Introduction 1 to zLinux Specifics

Version 1

    This document is intended for the  Linux administrator on other platforms that may not be familiar with some of the  specific utilities that zlinux has to faciliate its use on the mainframe.


    I will start with the IBM utilities: zipl and  chccwdev.


    zipl command


    zipl is easy to remember as (Z)linux intial program  load (IPL) or booting.

    It basically is a loader with configuration  files.

    The config file is located /etc/zipl.conf, and when  you run the zipl executable, it creates a bootmap file in


    /boot/zipl/bootmap (default target file).


    The config file as used by Novell SuSE SLES10.

    defaultmenu = menu

    target =  /boot/zipl
    timeout = 10
    prompt = 1
    1 = ipl
    2 = failsafe
    default =  1


    ###Don't change this comment - YaST2 identifier:  Original name: ipl###

    target = /boot/zipl
    image  = /boot/image
    ramdisk = /boot/initrd,0x1000000
    parameters = "root=/dev/dasda1 TERM=dumb  dasd=201-20F,192"

    target =  /boot/zipl
    image = /boot/image
    ramdisk = /boot/initrd,0x1000000
    parameters = "root=/dev/dasda1 TERM=dumb"


    If your familar with grub or lilo then this seems  straight forward.


    The parameter values is where the user specifies  what dasd device addresses he will be using and what device the root can be  found among other parms that can be specified.


    The important thing to understand is that you need  to configure this properly so that have access to your devices. I will discuss  distro specifics to zipl but also here is some references to others who also  have discussed some of these distro specific issues. Linux for S/390 - mkinitrd and  cloning notes


    A typical command when cloning is to change root  and run zipl on the mounted copy of the system to prepare that volume for future  IPL:


    chroot /mnt/new zipl


    Basically, you update zipl.conf with your needed  parms and run zipl:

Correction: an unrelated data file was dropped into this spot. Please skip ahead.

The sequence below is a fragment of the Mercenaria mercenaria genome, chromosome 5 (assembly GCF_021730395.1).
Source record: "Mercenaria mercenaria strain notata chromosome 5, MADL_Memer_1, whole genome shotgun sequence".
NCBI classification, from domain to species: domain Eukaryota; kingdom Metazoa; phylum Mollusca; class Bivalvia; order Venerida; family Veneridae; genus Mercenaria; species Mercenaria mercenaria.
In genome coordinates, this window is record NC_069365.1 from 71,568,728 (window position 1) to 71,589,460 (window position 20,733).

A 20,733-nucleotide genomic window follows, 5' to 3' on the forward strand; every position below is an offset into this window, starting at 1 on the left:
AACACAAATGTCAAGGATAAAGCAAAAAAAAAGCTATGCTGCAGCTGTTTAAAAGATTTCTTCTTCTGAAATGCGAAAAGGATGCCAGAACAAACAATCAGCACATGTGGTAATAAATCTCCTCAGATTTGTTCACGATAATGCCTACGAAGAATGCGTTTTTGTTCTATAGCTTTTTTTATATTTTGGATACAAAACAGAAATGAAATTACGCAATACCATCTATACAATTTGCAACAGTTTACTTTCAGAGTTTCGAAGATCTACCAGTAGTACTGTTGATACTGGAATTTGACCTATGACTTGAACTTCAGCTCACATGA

• update /etc/zipl.conf

    parameters="dasd=0201-020F,0191  root=/dev/dasda1"

    • and exec zipl

    Here is a list of typical procedures for some some  distros:

    on SLES8:

    • mk_initrd

    • update /etc/zipl.conf

    ramdisk=/boot/initrd  parameters="dasd=201-20F,0191,01B4-01BF root=/dev/dasda1 initrd

    • zipl

    on RHEL3:

    • update /etc/modules.conf

    options dasd_mod dasd=201-20F,191,01B4-01BF

    • cd /boot

    • mkinitrd -f initrd-2.4.21-4.EL.img 2.4.21-4.EL

    • update /etc/zipl.conf

    ramdisk=/boot/initrd-2.4.21-4.EL.img  parameters="root=/dev/dasda1 initrd"

    • zipl

    on SLES9:

    • chccwdev -e <devno>

    • chccwdev -e 202

    To have at initial boot:

    • mk_initrd

    • zipl

    on RHEL4:

    • update /etc/modprobe.conf

    options dasd_mod dasd=201-20F,191,01B4-01BF

    • cd /boot

    • mkinitrd -f initrd-2.6.8-1.528.2.10.img  2.6.8-1.528.2.10

    • update /etc/zipl.conf

    ramdisk=/boot/initrd-2.6.8-1.528.2.10.img  parameters="root=/dev/dasda1 initrd"

    • zipl

    Of course, the above may no longer apply to your  specifics so your mileage will vary.


    Redhat for example, generally required the  modprobe.conf to be updated in addition to zipl.conf. Whereas, Novell/SuSE SLES  needed only zipl.conf to be updated to read the dasd parms. Also as indicated  above, the following is necessary only if you specify kernel parameter INITRD in  Redhat (below, like above is only an example of a specific kernel level).

    • mkinitrd /boot/initrd-2.6.9-22.EL1.img 2.6.9-22.EL

    • mv initrd-2.6.9-22.EL1.img initrd-2.6.9-22.EL.img

    chccwdev  command


    This is a nice command that allows you to take a  device online or offline to zlinux. Under z/VM you can attach a disk device and  the use this command to bring it online and then mount the filesystem to linux  or prepare one if needed.


    Command Syntax:

    chccwdev -d xxx to remove a device (take  offline)

    chccwdev -e xxx to add a device (bring online)

    Verify device status by

    cat /proc/dasd/devices (reference: SuSE  sles10)


    My next post will discuss some of the great  features that z/VM creates for the zLinux administrator.


    For example, you can setup the ability to mount  other zLinux machine's volumes to your zlinux and fix them in the event that you  can not bring up the other zLinux.


    Additionally in future posts, I will discuss other  utilities available that allow zlinux to converse with other z/VM guests  directly using a device driver and a command called hcp.


    Stay in touch.